Instead, I decided to document these behaviors and the manatees’ reactions to the harassment by making videos, first with a digital camera then with a camcorder equipped with underwater housing. When I showed the film to a videographer friend he told me I needed to get the video on YouTube if I wanted the world to see it and I did. [Here is a link to the video, Manatee Paparazi. It vividly demonstrates the harmful impact visitors have on the manatees' way of life.]
I started getting hits on my videos from authorities. What I had recorded started embarrassing them a little bit. I kind of put it to them that you have an issue and you need to deal with it. The construction business started slowing in 2006. That's when my quest to educate people and foster respect for wildlife and nature, work with manatees and start a kayak business all started coming together.
How has your quest unfolded?
By the end of 2006 when I was 44, I had the permits I needed for my business and I’d bought the kayaks. I also had a website. and I had begun advertising the business by distributing brochures locally.
A friend of mine is a kayak outfitter and guide and I let him know that I wasn’t competing with him. I was going to lead sunrise tours, so I proposed that if he had customers who wanted to go out real early that he send them to me and if my customers wanted to want to buy a kayak, I’d send them to him. He sends me his overflow business and I help him out with big groups sometimes.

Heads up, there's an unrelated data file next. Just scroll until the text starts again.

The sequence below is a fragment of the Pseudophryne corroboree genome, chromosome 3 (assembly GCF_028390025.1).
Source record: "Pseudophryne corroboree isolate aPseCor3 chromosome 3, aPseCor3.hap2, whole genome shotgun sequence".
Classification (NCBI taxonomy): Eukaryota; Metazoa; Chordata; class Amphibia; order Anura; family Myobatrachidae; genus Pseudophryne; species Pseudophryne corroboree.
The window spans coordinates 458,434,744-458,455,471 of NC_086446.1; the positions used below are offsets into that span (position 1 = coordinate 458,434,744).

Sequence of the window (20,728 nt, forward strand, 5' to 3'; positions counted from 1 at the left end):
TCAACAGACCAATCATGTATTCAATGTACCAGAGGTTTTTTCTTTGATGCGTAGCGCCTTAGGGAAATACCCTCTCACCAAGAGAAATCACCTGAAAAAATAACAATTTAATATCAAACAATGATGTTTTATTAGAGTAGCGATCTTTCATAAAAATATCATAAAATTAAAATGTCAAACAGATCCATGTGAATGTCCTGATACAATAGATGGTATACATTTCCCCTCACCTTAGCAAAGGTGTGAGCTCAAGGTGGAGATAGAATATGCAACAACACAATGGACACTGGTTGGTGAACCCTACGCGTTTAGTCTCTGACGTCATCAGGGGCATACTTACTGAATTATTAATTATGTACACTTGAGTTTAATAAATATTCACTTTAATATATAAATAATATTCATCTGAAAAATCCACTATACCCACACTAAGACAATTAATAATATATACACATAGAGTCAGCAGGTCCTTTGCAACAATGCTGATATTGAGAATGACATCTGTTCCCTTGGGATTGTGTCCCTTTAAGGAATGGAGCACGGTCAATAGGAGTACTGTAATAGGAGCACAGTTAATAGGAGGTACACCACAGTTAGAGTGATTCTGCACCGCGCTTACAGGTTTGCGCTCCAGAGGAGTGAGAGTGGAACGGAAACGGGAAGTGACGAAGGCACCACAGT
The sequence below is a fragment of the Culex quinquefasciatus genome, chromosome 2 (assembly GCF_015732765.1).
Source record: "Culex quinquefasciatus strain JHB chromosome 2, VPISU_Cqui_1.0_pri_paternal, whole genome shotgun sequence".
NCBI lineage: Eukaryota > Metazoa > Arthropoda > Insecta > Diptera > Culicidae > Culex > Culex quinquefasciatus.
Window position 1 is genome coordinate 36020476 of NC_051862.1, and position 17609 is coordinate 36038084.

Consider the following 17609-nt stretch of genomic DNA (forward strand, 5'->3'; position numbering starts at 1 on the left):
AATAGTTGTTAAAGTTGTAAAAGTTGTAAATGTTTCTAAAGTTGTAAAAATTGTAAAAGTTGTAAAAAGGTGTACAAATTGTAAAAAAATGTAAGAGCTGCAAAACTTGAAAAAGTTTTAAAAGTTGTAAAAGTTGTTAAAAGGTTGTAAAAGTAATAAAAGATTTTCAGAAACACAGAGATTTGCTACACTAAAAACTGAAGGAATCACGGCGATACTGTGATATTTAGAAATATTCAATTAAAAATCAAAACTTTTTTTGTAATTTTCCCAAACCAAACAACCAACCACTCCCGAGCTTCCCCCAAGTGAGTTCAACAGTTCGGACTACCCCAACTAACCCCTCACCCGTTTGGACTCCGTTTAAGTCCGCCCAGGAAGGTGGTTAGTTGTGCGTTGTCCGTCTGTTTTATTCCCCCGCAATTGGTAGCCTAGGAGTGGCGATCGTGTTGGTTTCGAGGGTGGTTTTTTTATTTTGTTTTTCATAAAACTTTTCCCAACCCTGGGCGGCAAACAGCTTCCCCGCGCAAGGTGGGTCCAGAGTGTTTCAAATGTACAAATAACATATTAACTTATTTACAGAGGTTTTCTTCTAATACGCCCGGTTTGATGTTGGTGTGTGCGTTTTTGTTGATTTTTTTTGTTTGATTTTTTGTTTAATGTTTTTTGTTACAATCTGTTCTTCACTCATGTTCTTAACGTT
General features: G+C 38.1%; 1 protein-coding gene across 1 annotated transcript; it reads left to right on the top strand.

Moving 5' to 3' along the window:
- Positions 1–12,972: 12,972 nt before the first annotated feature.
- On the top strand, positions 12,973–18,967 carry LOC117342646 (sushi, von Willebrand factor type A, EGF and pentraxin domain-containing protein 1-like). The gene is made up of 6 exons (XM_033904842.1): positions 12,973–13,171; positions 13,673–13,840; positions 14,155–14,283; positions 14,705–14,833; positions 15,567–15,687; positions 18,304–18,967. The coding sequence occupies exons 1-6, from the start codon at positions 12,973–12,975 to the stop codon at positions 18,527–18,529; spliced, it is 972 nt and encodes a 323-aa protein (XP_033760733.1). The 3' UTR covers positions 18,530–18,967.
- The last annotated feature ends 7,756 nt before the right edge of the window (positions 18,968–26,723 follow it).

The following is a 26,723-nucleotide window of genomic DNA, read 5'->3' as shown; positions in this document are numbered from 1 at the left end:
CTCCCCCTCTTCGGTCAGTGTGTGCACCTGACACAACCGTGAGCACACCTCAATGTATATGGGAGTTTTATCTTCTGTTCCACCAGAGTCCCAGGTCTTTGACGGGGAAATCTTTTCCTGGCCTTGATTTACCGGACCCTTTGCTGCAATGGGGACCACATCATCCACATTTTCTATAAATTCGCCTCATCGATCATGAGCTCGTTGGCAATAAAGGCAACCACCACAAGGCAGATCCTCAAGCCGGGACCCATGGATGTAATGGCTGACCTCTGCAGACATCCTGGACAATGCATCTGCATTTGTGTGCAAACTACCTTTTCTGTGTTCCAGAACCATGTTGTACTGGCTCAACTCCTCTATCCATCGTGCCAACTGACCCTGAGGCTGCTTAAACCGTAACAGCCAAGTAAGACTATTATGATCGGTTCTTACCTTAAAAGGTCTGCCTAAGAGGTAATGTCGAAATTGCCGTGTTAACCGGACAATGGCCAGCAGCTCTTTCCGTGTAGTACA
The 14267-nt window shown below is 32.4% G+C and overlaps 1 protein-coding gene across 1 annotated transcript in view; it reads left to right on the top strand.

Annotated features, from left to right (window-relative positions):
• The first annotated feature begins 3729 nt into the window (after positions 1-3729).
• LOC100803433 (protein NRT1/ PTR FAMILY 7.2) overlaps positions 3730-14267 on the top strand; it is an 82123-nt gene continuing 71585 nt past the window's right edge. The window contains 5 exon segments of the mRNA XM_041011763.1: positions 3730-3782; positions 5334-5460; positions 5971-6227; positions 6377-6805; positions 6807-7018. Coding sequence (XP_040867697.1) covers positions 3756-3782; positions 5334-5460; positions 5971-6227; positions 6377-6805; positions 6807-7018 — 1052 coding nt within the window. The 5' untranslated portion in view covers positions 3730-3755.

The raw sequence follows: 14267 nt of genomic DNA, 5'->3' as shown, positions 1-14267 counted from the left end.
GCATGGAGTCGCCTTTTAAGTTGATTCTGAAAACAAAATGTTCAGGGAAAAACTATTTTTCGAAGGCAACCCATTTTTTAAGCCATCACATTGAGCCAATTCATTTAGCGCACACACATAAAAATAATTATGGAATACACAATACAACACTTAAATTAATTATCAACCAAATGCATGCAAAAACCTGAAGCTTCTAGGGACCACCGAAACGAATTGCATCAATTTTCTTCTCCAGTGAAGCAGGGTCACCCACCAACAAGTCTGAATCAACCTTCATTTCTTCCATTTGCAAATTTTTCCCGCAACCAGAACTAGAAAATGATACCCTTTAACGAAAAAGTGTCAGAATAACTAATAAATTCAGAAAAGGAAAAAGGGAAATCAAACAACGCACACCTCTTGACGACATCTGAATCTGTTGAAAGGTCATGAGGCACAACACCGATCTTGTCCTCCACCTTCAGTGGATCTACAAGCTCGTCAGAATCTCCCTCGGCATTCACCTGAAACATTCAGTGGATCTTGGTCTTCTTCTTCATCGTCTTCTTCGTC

How did you make time for your dream?
To become a manatee watch volunteer, I had to commit to volunteering 12 hours per month. I could only volunteer on the weekends and I wondered how I could possibly do that. Yet I ended up putting in so many more hours because I couldn’t pull myself away if there were still people in the water with the manatees.
I didn’t have to make time because it just happened. Becoming involved with manatees and educating people was my passion. My priorities shifted and that is where I spent my time. As I phased out of construction, my brother let me be very flexible with my hours, so if I booked a tour, I didn’t have to worry about the other job.
How did you deal with obstacles on your adventure?
I followed my passion for manatee advocacy and along the way all these incredible people have come into my life. They have all helped me overcome obstacles. Now I have this network of friends who can help me make my business work. I have met videographers who I turn to when I have video editing problems. I have computer experts and a website person I can ask for help. And it has all come about because of the path I have taken.